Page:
The Telegraph
Since 1st March, 1999
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Own a Merc for Rs 3.5 lakh
- Bangalore company unveils luxury car sharing concept

Calcutta, July 1: If you thought you were too poor to own a close-to-a-crore Merc, think again.

You can now buy the car for a fraction of its price, provided you are willing to share it with a group.

Bangalore-based General Mechanics has introduced the concept of “fractional ownership” of cars for those whose dream of owning a luxury machine remains way out of their reach.

Under the new concept, a group of owners buys the car, sharing not only the cost of the car but also the fuel costs as well as the expenses towards maintenance and repairs.

For instance, one can own, say, a Rs 95-lakh Mercedes M-Class SUV by paying about Rs 3.5 lakh at the beginning and then Rs 550-1,350 every month depending on hours of use and kilometres travelled.

Each partial owner must inform the company in advance about when he would require the car, so that it can draw up schedules. An owner’s time-share can be structured in many ways, such as four hours a week, six hours a week, eight hours every other week, etc. (See chart)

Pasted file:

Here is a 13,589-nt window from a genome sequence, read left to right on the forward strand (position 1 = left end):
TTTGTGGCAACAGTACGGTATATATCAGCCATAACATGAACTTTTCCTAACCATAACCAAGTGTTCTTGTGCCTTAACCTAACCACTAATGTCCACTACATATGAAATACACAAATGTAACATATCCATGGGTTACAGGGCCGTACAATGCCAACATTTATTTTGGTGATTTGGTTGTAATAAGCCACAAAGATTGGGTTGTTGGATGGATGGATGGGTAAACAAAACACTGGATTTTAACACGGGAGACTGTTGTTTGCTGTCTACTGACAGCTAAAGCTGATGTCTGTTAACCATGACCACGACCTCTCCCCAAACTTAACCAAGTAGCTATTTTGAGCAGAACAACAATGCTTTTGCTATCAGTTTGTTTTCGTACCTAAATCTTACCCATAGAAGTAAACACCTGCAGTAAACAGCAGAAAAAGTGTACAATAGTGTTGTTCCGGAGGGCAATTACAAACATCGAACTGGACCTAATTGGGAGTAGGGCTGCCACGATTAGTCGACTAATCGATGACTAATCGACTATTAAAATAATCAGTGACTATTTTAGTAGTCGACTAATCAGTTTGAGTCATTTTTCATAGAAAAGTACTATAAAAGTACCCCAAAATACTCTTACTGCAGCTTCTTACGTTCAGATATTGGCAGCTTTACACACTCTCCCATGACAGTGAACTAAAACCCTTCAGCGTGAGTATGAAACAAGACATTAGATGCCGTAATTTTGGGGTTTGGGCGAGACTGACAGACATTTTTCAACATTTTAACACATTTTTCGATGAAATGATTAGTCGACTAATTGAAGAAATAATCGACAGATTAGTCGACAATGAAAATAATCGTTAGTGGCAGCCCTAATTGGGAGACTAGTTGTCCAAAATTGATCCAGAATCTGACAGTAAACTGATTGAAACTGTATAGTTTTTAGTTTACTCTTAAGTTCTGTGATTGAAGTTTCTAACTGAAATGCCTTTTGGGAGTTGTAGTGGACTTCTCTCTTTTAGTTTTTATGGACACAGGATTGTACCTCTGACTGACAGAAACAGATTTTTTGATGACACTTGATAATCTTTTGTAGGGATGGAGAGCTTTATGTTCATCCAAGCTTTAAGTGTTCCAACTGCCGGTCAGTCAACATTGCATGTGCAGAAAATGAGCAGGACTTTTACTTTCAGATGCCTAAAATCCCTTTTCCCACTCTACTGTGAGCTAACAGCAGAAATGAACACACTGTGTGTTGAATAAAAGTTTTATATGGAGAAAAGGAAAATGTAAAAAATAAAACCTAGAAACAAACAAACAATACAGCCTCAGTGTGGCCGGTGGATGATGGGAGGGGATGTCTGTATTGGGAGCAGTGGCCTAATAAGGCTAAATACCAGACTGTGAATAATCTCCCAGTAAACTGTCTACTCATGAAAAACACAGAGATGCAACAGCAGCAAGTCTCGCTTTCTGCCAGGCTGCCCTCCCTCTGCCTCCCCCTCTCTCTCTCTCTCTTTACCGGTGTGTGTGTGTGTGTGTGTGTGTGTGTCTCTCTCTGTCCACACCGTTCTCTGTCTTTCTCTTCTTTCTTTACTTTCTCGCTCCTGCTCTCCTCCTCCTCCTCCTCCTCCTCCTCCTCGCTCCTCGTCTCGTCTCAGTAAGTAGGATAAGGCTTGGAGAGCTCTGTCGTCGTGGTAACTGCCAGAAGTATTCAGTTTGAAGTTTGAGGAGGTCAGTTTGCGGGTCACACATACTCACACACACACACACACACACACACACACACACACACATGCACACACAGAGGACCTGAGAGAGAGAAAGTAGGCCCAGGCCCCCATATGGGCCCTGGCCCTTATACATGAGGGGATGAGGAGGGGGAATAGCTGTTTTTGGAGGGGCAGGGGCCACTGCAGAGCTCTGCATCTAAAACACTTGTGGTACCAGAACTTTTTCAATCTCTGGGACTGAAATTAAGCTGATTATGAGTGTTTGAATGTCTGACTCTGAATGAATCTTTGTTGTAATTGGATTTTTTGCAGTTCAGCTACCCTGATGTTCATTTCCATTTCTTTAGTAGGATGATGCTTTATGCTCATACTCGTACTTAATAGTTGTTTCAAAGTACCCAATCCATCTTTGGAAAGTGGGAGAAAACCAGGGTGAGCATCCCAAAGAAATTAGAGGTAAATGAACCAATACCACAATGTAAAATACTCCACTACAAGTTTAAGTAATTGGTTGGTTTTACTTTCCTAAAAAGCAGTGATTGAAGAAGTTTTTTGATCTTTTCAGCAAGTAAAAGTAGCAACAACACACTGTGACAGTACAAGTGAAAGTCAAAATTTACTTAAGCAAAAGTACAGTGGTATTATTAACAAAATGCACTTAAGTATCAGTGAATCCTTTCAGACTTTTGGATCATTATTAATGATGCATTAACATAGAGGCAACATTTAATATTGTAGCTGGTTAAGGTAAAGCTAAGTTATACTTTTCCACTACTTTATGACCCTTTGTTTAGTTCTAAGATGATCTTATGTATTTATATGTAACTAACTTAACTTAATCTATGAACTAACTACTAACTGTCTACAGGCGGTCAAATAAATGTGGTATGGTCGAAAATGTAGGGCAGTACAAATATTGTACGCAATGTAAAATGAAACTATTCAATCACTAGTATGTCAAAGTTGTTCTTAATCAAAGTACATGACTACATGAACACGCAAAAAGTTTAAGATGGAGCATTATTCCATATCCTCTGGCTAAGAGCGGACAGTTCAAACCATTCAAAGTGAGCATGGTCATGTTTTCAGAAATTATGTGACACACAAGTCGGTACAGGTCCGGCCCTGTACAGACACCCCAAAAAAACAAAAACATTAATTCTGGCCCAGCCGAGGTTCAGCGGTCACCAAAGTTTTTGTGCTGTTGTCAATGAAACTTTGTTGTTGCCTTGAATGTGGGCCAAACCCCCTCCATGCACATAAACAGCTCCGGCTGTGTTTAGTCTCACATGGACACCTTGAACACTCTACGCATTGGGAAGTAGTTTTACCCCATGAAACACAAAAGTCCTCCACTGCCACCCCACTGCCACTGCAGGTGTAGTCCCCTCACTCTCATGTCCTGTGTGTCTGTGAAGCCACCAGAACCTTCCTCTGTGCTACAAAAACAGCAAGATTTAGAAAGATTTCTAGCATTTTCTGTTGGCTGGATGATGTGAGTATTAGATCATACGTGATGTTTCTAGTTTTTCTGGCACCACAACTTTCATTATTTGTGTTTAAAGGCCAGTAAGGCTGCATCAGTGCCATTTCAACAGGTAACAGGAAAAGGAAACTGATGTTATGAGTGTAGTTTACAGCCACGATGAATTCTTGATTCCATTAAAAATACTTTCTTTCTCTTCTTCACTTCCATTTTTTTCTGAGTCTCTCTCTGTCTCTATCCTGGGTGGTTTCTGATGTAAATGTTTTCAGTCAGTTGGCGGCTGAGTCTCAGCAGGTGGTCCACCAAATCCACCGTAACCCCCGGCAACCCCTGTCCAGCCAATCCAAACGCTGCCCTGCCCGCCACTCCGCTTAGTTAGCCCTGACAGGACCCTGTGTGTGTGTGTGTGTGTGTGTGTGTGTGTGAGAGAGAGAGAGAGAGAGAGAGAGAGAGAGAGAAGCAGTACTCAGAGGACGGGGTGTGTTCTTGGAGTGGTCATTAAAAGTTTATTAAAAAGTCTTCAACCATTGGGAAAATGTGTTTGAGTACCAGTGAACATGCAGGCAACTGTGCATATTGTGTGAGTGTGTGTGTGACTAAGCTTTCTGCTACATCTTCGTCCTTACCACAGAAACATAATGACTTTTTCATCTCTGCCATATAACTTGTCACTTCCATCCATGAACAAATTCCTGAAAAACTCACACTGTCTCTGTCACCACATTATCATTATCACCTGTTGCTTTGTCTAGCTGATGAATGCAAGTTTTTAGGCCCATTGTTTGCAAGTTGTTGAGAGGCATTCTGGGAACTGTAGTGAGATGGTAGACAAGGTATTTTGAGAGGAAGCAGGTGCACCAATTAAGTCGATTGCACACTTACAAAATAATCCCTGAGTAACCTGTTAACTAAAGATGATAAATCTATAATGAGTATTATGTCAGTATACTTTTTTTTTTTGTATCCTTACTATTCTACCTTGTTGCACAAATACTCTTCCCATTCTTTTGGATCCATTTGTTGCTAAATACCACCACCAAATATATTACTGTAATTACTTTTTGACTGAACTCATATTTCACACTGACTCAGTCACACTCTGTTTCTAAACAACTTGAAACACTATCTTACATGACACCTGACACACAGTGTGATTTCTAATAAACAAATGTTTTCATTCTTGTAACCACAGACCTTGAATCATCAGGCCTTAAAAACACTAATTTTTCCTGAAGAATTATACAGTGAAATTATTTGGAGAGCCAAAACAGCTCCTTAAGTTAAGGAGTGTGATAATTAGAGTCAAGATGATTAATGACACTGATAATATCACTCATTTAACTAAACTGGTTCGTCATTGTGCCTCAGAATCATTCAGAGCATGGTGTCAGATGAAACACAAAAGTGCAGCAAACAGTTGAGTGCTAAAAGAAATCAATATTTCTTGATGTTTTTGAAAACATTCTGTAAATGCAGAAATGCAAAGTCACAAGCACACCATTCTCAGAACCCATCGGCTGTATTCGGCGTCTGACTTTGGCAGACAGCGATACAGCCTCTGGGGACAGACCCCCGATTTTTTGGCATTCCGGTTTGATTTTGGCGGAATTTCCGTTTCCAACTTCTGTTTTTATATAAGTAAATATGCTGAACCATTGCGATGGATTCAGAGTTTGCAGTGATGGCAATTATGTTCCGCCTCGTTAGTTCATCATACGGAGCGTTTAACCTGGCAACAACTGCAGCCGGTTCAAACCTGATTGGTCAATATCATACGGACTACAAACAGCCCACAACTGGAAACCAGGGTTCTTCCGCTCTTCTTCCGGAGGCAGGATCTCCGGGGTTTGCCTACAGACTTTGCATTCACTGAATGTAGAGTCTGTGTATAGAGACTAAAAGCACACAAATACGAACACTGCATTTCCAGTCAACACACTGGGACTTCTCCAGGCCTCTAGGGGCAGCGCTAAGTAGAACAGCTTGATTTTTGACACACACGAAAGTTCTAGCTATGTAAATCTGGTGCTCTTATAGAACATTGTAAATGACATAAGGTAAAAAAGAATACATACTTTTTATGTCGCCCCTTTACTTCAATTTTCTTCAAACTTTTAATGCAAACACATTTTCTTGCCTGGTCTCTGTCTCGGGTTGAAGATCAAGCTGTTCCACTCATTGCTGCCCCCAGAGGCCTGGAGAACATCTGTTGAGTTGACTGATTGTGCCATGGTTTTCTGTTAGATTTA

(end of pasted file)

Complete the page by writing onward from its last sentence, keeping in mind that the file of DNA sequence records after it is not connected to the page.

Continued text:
The group gets to own the car for two years, after which the company sells it and divides the money among the owners.

Bangaloreans get a taste of this first; Calcuttans must wait a while longer.

“After Bangalore, we shall venture into the markets of Chennai and Hyderabad,” said Rajan Durairaj, chief executive of the company, which is involved in engineering research and development.

“After that, we shall move into the other metros -- Delhi, Mumbai and Calcutta. Then we shall offer this in cities like Pune and Cochin.”

The cars come under several price segments. So, depending on whether you want a Ford Ikon (segment A) or a Mercedes M-Class SUV (segment E), you make a down payment ranging between Rs 79,000 and Rs 3,59,000. The company plans to introduce Rolls Royce (super luxury), too.

“We launched the concept in May and have received 75 calls,” Durairaj said. “We have already made 18 provisional registrations and expect 200 to 300 final registrations to start off with.”

“In the second phase, we plan to offer stand-by cars to provide more flexibility to the owners without any additional charge apart from the fuel costs,” he said.

Durairaj added that the company plans to start an online booking service.

Fractional ownership is in vogue among horse-lovers. The idea has also been successfully implemented with private jets internationally.

Netjets, the US-based private aviation firm, runs a business that allows companies or individuals to buy part of a plane, giving them the right to fly it for a set number of hours per year.

“The idea (to do it with cars) came to us from the aspirations of the millions of people who dream of owning the ultimate luxury machine but can’t afford it,” Durairaj said.

General Mechanics is a sole proprietorship company owned by Durairaj, with an annual income of Rs 35 lakh. Durairaj has had nine years’ experience in product development with L&T and started General Mechanics 12 years ago.

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